I always tell my writing students they should never ever pre-edit for an editor. Which means that the writer should let the editor decide what goes in his magazine. I’d like to say I take my own advice, but if it weren’t for Dean, I wouldn’t have a story in Analog this month. I wrote “Snapshots” while working on the upcoming Smokey Dalton novel, and figured no one in the sf field would take the story. I make great excuses about not mailing things–all writers do–and I’m not going to share those with you. But suffice to say, it was Dean who told me to give Trevor Quachri, Analog‘s new editor, a try. Trevor picked up “Snapshots” without hesitation, proving that he, not I, edit Analog. Editors often want to buy certain kinds of stories, but no one ever sends them those stories. So take this one as an example, even from an old-timer like me, and send your fiction to a likely market, not a market you know will buy it.
I’m really proud of “Snapshots,” and very glad that Trevor wanted the story for his magazine. I hope you’ll take a look at the story–and the magazine–as well. I personally can’t wait to dip into the stories by Alec Navala-Lee and Sarah Frost.
Another Analog surprise for me a few years ago occurred when Stanley Schmidt was still editing. He bought my time travel story, “Red Letter Day,” which went on to win the AnLab Award for the best short story published in that magazine in 2010. Ann and Jeff Vandermeer have reprinted the story in their massive Time Traveler’s Almanac. The book came out in England last fall, but it’ll be out in the States next Tuesday. You can preorder your copy in hardcover, trade paper or ebook right now.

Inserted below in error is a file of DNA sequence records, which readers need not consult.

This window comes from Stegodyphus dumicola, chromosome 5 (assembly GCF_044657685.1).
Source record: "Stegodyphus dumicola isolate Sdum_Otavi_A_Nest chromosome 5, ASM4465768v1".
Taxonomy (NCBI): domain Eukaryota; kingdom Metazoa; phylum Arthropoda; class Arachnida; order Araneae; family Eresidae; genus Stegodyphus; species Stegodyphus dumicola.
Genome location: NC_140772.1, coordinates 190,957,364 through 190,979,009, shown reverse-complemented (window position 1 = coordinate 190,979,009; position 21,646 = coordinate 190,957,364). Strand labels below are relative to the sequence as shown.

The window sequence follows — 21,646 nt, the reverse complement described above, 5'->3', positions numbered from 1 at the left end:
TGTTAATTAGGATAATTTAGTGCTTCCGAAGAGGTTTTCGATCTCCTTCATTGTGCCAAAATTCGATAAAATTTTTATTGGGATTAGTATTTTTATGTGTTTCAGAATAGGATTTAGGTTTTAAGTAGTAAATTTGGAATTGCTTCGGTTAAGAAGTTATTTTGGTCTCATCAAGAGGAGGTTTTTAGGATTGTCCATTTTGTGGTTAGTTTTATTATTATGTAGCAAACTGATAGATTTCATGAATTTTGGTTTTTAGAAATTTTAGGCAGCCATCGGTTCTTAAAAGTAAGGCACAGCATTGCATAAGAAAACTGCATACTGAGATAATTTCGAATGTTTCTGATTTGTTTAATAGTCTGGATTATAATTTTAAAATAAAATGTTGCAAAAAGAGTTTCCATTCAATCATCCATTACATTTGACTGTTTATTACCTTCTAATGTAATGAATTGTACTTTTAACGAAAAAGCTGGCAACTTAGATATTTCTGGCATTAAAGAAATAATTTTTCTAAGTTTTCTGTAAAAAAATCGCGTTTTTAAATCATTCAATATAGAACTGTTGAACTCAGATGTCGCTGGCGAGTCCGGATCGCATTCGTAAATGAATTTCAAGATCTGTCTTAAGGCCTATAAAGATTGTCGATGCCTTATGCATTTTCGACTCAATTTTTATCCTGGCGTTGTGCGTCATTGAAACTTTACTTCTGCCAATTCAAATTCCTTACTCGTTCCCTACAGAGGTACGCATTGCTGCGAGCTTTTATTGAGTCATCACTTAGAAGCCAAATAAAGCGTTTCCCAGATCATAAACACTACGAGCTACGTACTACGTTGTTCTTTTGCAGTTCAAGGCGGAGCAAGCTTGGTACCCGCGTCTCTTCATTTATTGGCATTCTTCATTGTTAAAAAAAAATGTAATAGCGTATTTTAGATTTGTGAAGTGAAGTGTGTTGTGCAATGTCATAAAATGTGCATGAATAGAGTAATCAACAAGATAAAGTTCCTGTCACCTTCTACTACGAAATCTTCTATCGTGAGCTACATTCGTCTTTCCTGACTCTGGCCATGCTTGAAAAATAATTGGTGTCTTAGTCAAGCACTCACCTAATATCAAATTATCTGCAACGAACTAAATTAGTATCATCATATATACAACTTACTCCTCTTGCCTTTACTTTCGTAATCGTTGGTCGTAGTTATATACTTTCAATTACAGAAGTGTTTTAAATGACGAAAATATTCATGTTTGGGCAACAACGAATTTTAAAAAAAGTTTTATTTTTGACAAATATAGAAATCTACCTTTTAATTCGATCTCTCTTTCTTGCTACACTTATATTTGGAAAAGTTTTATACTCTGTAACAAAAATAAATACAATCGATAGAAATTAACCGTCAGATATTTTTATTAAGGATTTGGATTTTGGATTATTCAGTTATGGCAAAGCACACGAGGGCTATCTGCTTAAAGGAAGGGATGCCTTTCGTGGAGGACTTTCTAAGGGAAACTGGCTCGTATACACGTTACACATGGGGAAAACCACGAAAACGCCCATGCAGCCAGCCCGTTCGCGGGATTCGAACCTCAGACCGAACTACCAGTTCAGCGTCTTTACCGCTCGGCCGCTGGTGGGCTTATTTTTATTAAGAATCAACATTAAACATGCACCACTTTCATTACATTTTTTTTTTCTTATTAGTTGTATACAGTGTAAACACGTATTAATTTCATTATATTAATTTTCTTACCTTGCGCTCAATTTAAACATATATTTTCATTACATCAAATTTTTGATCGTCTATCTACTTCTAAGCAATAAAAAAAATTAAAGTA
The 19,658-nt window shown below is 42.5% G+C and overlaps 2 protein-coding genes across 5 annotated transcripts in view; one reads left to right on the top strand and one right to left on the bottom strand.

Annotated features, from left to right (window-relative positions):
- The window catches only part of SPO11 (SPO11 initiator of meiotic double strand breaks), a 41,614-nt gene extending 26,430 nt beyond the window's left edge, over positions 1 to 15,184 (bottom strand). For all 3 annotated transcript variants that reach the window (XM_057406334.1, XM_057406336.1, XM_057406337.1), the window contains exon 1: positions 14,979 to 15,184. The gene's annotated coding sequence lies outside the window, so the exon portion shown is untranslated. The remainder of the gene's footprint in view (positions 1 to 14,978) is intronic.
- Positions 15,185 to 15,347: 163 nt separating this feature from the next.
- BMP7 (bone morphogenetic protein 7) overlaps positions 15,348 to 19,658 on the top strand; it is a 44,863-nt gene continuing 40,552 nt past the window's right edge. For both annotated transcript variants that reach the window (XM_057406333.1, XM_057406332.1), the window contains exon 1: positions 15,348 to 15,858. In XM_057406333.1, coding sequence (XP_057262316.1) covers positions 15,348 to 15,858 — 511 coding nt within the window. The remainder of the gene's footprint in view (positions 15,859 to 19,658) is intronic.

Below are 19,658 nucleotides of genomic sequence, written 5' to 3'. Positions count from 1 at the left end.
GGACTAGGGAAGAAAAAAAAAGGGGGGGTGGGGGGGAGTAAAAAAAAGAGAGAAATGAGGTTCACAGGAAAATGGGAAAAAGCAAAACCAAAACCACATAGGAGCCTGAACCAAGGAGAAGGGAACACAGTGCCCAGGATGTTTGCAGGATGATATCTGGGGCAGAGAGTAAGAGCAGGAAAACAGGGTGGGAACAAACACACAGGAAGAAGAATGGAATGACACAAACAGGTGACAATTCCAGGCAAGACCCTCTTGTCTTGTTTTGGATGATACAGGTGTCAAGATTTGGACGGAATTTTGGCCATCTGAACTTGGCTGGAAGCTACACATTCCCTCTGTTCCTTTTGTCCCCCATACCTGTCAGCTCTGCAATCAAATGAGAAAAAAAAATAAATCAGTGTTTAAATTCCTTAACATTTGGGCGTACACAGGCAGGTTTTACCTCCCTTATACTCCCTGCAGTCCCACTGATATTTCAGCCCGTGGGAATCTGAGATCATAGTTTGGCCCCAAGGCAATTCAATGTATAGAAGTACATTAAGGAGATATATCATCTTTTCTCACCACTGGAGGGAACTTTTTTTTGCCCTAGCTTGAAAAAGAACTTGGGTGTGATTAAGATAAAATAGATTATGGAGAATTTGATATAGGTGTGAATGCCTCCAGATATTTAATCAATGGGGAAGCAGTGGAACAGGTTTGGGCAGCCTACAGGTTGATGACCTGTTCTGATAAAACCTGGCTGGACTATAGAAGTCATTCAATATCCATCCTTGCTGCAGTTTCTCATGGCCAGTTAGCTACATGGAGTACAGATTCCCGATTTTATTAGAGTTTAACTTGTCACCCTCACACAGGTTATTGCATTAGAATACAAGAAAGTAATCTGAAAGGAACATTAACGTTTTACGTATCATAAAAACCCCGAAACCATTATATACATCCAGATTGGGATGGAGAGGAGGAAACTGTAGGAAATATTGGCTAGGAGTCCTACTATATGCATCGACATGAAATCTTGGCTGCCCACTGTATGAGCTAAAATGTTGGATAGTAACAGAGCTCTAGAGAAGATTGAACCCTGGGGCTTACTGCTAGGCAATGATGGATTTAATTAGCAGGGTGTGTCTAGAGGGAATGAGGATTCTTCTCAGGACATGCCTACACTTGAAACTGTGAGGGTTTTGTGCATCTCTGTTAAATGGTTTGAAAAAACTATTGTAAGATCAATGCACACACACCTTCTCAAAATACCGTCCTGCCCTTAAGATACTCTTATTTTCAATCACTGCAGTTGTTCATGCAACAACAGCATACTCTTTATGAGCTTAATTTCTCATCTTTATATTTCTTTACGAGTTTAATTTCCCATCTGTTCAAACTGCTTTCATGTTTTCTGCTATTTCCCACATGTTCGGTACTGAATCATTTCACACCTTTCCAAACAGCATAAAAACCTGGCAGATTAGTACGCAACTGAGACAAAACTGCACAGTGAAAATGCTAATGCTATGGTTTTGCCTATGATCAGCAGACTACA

And finally, I know many of you who come to this website regularly do not read the Business Blog. So, let me tell you folks about the bundle that Kevin J. Anderson asked me into. (You biz blog folks already saw this.) The bundle includes books from Neil Gaiman, Brandon Sanderson, Tracy Hickman, David Farland, Peter David, James A. Owen Peter J. Wacks & Mark Ryan–and me. If you haven’t read my Fey series, use this bundle to taste-test the books. I included The Sacrifice, which is the first book of the Fey. The bundle has two nifty features (besides the authors). First, you can set your own price (as long as you pay the minimum of $3). That’s right. You can pay as little as $3 for six books, as little as $12 for nine. Plus a percentage of the money goes to a charity we writers hold dear, the Challenger Center. So you get at least six books and donate to a charity at the same time. Great deal, eh?
Whether you like short fiction or fat fantasy novels, you have a lot of choice here. A big honking time travel anthology, an excellent issue of a great old magazine, or a pile of novels by writers whose work you’ve heard of and maybe never tried. What’s not to love?